This function takes an RGB image as input and gives the FWHM and 1/e^2 radius of Gaussian-assumed speckles in the horizontal and vertical directions in pixel units.
The function is heavily commented for very easy use, and all mathematical steps are explained in the comments. Briefly, the autocovariance of each row (column) is averaged; the resulting plot is fitted to a Gaussian, from which the horizontal (vertical) FWHM and 1/e^2 values are calculated.
In addition, the function outputs the goodness-of-fit statistics for this Gaussian fit. These should always be checked to ensure proper functioning.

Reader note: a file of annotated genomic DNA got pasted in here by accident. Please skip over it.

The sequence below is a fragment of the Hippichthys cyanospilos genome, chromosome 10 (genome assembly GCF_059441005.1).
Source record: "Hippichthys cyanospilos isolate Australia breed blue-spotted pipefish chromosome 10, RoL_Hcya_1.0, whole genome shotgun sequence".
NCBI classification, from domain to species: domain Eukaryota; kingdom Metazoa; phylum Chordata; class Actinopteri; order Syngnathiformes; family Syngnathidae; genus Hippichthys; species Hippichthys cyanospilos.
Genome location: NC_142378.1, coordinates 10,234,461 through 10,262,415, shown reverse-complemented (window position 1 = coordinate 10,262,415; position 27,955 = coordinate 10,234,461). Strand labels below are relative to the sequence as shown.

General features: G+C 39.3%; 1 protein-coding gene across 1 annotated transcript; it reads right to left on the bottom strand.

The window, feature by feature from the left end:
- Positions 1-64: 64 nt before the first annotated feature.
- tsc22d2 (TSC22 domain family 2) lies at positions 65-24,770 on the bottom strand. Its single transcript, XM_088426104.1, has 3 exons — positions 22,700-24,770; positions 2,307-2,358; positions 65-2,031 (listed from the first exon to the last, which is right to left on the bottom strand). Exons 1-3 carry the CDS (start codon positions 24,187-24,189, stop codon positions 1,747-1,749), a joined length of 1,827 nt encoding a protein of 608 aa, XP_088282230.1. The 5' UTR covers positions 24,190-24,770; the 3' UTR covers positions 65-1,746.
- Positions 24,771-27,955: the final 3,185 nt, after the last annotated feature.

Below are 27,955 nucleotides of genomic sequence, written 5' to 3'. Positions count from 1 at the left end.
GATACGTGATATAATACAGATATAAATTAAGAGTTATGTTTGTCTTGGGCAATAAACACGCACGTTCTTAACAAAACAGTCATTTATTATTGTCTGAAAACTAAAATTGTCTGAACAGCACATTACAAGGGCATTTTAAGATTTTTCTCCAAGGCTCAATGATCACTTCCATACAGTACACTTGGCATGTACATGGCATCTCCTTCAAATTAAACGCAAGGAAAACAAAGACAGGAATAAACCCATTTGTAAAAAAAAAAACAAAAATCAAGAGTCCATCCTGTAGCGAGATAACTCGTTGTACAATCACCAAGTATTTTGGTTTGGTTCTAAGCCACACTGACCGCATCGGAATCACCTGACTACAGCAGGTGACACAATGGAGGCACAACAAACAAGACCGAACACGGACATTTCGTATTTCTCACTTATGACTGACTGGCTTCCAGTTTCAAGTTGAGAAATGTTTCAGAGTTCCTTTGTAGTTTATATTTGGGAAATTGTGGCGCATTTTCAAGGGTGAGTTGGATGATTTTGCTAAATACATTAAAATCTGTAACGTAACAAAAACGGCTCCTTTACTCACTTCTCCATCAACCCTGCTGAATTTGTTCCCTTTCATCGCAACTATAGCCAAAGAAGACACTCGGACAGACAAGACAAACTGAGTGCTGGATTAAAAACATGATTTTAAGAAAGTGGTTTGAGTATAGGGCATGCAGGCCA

Hey Joel. I looked into your source and found that you have misunderstood how the correlation length can be obtained from the auto-covariance. You are using the FWHM of the fit. The correlation length is the value of the integral itself.
The units are just in 'pixels'. If you acquire the image with a camera you would have to find the dimensions of one pixel on your own, perhaps by using a reference (e.g. I know this object is 1.0cm long) or perhaps by some more complicated calculation if you use lenses to focus an image onto a digital camera. Manufacturers' datasheets give pixel sizes for most digital cameras, I believe, which would be one part of that calculation. It is true that without having a pixel-to-distance conversion the program doesn't help much.